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Mind control: Many still believe those with mental health issues can just “snap out of it”

Mental health has become a key topic, with numerous business leaders hailing the benefits of a happy and healthy team. But while we are making leeway, more should be done to increase confidence in staff to talk about the issue.

That’s what we found out from Hugh Robertson,the CEO of independent creative agency RPM. He told Real Business that?a key part of the company’s?longevity, in a demanding marketing industry, has beenits focus on the wellbeing of employees.

But a one-size-fits-all solution doesn’t exist Robertson explains anyone conducting wellbeing surveys may be surprised by the highlighted problem areas. In the case of RPM, it was that staff weren’t sleeping enough. Find out what else he had to say below:

Do you believe mental health issues have become part and parcel with the marketing field

It’s become increasingly common in most industries perhaps because of the intensification of work. Because of the increased awareness around mental health in society and improvements in the support that is available, however, people are more likely to come forward and own their mental health concerns. But, anecdotally and from my own experience, I would suggest there is a greater prevalence in creative industries, yes.

What do you believe are the benefits of investing in employees” health and wellbeing?

Our people areArguably our business” only asset?” without them we don’t have a business. The happier and healthierthey are, the better they will perform for us and our clients. Our reputation as an employer is also improved and more people want to work for us, for a longer period of time.

In what ways do you boost employee wellbeing?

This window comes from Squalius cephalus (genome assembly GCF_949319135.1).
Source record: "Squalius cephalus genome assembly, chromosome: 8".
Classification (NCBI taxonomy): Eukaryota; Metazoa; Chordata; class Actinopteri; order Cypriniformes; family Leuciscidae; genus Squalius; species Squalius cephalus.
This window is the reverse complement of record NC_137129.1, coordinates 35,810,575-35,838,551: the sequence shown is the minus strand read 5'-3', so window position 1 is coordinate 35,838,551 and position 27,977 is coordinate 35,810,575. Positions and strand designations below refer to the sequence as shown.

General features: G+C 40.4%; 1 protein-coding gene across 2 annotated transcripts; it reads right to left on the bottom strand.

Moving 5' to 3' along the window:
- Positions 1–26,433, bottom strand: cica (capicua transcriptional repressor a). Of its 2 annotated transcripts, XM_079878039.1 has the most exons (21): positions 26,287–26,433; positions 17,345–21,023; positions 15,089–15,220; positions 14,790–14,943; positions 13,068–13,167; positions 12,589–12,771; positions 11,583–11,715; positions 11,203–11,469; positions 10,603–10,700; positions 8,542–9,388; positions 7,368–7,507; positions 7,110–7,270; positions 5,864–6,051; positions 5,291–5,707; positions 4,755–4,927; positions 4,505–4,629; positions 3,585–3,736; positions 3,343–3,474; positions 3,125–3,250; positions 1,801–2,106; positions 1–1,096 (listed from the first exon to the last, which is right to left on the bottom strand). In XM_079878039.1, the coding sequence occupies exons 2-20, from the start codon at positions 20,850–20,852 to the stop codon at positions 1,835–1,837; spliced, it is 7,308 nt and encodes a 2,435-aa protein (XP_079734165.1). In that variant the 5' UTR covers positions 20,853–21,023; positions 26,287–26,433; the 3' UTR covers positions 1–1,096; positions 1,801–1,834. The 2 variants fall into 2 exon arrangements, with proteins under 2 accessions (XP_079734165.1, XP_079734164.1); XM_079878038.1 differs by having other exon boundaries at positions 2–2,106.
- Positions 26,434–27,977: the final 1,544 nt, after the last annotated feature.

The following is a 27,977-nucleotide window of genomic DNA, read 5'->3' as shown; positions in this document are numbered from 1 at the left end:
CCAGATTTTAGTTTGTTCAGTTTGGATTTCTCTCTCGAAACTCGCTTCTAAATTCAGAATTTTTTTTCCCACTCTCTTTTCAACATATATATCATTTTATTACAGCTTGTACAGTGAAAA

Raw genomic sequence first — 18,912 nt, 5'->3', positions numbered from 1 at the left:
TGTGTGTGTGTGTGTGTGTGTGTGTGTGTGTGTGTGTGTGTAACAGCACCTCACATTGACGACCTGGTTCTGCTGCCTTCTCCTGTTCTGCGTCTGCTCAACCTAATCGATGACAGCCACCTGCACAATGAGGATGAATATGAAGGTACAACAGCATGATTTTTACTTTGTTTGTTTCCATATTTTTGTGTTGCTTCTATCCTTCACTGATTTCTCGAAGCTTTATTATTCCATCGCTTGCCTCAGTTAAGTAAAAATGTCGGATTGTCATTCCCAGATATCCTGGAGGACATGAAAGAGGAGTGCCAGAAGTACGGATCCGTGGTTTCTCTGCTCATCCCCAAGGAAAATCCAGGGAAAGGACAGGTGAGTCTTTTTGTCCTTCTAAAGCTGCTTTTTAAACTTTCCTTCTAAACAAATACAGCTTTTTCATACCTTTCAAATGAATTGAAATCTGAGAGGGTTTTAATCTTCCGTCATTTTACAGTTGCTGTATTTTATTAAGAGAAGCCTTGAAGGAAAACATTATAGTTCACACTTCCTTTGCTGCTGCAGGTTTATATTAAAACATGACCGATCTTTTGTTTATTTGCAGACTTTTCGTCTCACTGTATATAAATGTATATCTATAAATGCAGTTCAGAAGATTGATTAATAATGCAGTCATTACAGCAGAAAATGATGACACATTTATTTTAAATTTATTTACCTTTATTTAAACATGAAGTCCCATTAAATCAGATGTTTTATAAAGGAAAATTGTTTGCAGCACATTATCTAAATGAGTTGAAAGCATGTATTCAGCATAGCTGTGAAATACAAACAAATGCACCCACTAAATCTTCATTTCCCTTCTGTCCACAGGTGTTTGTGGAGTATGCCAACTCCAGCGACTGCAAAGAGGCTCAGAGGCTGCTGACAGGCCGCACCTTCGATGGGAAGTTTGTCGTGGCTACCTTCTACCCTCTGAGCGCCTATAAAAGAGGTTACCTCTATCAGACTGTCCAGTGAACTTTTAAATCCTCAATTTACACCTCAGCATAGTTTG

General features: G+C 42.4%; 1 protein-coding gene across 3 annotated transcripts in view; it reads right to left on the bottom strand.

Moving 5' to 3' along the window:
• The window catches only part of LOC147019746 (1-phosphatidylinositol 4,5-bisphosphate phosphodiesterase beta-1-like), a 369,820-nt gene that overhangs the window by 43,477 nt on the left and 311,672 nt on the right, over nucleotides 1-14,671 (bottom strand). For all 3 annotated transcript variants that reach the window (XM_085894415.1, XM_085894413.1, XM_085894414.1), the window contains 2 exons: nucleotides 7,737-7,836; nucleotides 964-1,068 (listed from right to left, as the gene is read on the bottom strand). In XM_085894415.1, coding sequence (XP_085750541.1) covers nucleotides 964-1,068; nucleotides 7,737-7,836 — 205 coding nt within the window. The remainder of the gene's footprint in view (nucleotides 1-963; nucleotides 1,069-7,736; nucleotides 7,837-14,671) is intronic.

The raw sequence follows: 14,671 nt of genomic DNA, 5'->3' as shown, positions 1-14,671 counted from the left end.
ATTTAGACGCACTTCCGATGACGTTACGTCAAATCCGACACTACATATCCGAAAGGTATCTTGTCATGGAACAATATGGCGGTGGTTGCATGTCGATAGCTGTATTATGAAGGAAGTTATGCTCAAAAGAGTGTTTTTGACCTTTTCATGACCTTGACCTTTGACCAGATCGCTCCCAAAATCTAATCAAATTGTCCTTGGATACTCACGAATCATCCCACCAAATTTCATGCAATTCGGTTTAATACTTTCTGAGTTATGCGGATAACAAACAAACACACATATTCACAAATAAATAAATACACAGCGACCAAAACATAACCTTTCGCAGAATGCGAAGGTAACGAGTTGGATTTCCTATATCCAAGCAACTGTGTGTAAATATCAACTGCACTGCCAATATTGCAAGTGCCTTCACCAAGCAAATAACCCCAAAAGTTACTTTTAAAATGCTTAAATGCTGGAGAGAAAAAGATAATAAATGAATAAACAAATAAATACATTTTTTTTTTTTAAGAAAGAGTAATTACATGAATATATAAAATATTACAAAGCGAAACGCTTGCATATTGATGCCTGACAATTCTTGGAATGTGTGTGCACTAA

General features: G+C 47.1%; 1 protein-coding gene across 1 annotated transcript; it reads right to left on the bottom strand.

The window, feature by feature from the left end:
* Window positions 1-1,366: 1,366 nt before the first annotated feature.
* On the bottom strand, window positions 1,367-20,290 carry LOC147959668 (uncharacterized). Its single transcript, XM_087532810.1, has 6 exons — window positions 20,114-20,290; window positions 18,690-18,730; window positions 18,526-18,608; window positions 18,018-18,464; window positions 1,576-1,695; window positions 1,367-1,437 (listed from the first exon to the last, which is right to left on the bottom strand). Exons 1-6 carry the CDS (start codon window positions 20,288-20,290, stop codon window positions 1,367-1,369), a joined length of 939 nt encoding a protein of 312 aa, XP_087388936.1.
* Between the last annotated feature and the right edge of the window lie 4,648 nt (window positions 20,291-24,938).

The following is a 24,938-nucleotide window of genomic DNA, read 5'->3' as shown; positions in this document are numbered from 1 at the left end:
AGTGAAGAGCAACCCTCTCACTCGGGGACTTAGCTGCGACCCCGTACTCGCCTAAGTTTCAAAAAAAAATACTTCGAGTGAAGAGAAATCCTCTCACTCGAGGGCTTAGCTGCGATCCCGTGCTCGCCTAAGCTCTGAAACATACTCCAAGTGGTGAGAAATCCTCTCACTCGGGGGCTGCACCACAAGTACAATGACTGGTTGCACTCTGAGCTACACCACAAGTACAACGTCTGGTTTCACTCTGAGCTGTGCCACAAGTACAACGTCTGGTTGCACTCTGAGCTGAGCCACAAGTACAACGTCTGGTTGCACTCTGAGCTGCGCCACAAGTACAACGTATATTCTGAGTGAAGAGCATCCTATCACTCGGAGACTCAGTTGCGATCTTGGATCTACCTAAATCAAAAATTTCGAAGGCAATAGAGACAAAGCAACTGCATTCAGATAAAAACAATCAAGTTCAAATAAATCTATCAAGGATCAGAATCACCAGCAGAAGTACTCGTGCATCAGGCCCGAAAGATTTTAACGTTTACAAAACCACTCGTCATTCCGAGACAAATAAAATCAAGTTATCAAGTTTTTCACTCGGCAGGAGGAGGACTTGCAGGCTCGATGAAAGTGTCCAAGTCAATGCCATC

Our culture and work environment is very important to us. We try to ensure employees adopt a healthy work-life balance and maintain perspective and the 4pm finish on Fridays help. We also ensure there is a fair allocation of workload by monitoring utilisation. We ran a wellbeing survey recently and it’showed us where we needed to focus attention.

For example, a recent initiative saw the introduction of mental health first aiders across the agency. These specially trained employees of various levels of seniority are available, confidentially, at any time. They are also trained to spot the signs of mental health problems in others as well as advising the organisation on mental health related matters and raising awareness generally.

We also understand how important performance management is in boosting employee wellbeing. Employees who know what is expected of them through rigorous objective setting combined with coaching conversations and feedback from their line manager, are simply less likely to experience stress and poor wellbeing at work.

Positive feedback and a sense of progress is vital. We are currently undergoing a programme to develop the coaching and feedback capability in the agency as we believe this will have a positive impact on wellbeing and in turn organisational performance.

If money was no object, what health and wellbeing perks/schemes would you advocate employers have in place

There is so much you can do but even if money is no object it doesn’t make sense to go into overload. You need to find solutions that fit your company and employees’ needs. There are a raft of providers focusing on different aspects of physical and mental health and wellbeing in the workplace, and it’s becoming an ever more creative field.

There are apps that give you almost instant Skype access to a GP and a prescription delivery service, to personal trainers who work with individuals in their lunch hour. But if I was going to advocate one thing, it would be positive, supportive working relationships.

On the next page Robertson’sings the praises of fresh air.


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